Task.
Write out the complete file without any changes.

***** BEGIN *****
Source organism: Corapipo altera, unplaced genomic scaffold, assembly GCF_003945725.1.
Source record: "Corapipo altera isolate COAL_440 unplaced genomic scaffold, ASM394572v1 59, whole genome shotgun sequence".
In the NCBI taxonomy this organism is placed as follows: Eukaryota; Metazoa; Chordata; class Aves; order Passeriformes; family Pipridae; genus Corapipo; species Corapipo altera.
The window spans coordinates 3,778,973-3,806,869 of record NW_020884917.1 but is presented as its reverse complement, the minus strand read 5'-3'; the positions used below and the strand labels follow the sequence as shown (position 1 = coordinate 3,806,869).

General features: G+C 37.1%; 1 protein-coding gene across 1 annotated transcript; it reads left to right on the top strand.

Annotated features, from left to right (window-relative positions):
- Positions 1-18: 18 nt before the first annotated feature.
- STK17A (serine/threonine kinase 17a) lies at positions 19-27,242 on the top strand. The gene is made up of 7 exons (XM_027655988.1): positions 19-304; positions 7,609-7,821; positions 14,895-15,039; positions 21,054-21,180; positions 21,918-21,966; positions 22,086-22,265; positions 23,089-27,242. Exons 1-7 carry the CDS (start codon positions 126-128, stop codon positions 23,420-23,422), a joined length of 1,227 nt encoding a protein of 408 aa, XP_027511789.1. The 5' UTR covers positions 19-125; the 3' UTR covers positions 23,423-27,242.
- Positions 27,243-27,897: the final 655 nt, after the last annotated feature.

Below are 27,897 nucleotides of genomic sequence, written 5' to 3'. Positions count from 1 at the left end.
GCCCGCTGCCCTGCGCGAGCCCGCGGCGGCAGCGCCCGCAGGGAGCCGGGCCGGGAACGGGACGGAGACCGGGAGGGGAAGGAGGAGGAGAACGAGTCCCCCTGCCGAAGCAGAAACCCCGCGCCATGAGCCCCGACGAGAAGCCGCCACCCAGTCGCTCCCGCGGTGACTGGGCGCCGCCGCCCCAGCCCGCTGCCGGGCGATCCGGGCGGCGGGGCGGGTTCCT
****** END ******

Source organism: Corapipo altera, unplaced genomic scaffold, assembly GCF_003945725.1.
Source record: "Corapipo altera isolate COAL_440 unplaced genomic scaffold, ASM394572v1 59, whole genome shotgun sequence".
In the NCBI taxonomy this organism is placed as follows: Eukaryota; Metazoa; Chordata; class Aves; order Passeriformes; family Pipridae; genus Corapipo; species Corapipo altera.
The window spans coordinates 3,778,973-3,806,869 of record NW_020884917.1 but is presented as its reverse complement, the minus strand read 5'-3'; the positions used below and the strand labels follow the sequence as shown (position 1 = coordinate 3,806,869).

General features: G+C 37.1%; 1 protein-coding gene across 1 annotated transcript; it reads left to right on the top strand.

Annotated features, from left to right (window-relative positions):
- Positions 1-18: 18 nt before the first annotated feature.
- STK17A (serine/threonine kinase 17a) lies at positions 19-27,242 on the top strand. The gene is made up of 7 exons (XM_027655988.1): positions 19-304; positions 7,609-7,821; positions 14,895-15,039; positions 21,054-21,180; positions 21,918-21,966; positions 22,086-22,265; positions 23,089-27,242. Exons 1-7 carry the CDS (start codon positions 126-128, stop codon positions 23,420-23,422), a joined length of 1,227 nt encoding a protein of 408 aa, XP_027511789.1. The 5' UTR covers positions 19-125; the 3' UTR covers positions 23,423-27,242.
- Positions 27,243-27,897: the final 655 nt, after the last annotated feature.

Below are 27,897 nucleotides of genomic sequence, written 5' to 3'. Positions count from 1 at the left end.
GCCCGCTGCCCTGCGCGAGCCCGCGGCGGCAGCGCCCGCAGGGAGCCGGGCCGGGAACGGGACGGAGACCGGGAGGGGAAGGAGGAGGAGAACGAGTCCCCCTGCCGAAGCAGAAACCCCGCGCCATGAGCCCCGACGAGAAGCCGCCACCCAGTCGCTCCCGCGGTGACTGGGCGCCGCCGCCCCAGCCCGCTGCCGGGCGATCCGGGCGGCGGGGCGGGTTCCT